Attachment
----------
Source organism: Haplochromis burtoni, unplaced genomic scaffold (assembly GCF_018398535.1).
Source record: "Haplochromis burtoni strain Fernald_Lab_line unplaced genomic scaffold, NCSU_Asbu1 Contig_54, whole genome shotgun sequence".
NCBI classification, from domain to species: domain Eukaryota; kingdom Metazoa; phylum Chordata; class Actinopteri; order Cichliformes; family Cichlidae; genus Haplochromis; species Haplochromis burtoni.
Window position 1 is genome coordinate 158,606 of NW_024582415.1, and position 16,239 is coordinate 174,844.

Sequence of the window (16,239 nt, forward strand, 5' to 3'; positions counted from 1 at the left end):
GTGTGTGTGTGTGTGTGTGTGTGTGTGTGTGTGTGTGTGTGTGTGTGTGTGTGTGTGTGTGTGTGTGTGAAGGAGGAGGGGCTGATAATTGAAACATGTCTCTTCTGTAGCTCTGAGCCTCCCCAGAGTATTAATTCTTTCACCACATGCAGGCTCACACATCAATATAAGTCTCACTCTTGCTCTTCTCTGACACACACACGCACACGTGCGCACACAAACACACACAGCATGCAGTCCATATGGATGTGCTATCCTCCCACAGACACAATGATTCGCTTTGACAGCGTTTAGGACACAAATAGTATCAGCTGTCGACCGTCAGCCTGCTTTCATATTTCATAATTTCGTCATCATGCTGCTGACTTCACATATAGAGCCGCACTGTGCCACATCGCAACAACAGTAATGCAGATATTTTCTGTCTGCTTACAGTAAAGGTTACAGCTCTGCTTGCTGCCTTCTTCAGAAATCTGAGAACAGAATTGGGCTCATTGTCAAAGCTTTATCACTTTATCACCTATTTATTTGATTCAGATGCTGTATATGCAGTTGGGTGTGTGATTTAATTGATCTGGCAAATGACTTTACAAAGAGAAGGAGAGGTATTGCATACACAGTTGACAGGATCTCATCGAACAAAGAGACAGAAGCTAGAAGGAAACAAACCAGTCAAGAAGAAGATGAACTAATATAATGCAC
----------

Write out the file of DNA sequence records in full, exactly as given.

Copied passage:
Source organism: Haplochromis burtoni, unplaced genomic scaffold (assembly GCF_018398535.1).
Source record: "Haplochromis burtoni strain Fernald_Lab_line unplaced genomic scaffold, NCSU_Asbu1 Contig_54, whole genome shotgun sequence".
NCBI classification, from domain to species: domain Eukaryota; kingdom Metazoa; phylum Chordata; class Actinopteri; order Cichliformes; family Cichlidae; genus Haplochromis; species Haplochromis burtoni.
Window position 1 is genome coordinate 158,606 of NW_024582415.1, and position 16,239 is coordinate 174,844.

Sequence of the window (16,239 nt, forward strand, 5' to 3'; positions counted from 1 at the left end):
GTGTGTGTGTGTGTGTGTGTGTGTGTGTGTGTGTGTGTGTGTGTGTGTGTGTGTGTGTGTGTGTGTGTGAAGGAGGAGGGGCTGATAATTGAAACATGTCTCTTCTGTAGCTCTGAGCCTCCCCAGAGTATTAATTCTTTCACCACATGCAGGCTCACACATCAATATAAGTCTCACTCTTGCTCTTCTCTGACACACACACGCACACGTGCGCACACAAACACACACAGCATGCAGTCCATATGGATGTGCTATCCTCCCACAGACACAATGATTCGCTTTGACAGCGTTTAGGACACAAATAGTATCAGCTGTCGACCGTCAGCCTGCTTTCATATTTCATAATTTCGTCATCATGCTGCTGACTTCACATATAGAGCCGCACTGTGCCACATCGCAACAACAGTAATGCAGATATTTTCTGTCTGCTTACAGTAAAGGTTACAGCTCTGCTTGCTGCCTTCTTCAGAAATCTGAGAACAGAATTGGGCTCATTGTCAAAGCTTTATCACTTTATCACCTATTTATTTGATTCAGATGCTGTATATGCAGTTGGGTGTGTGATTTAATTGATCTGGCAAATGACTTTACAAAGAGAAGGAGAGGTATTGCATACACAGTTGACAGGATCTCATCGAACAAAGAGACAGAAGCTAGAAGGAAACAAACCAGTCAAGAAGAAGATGAACTAATATAATGCAC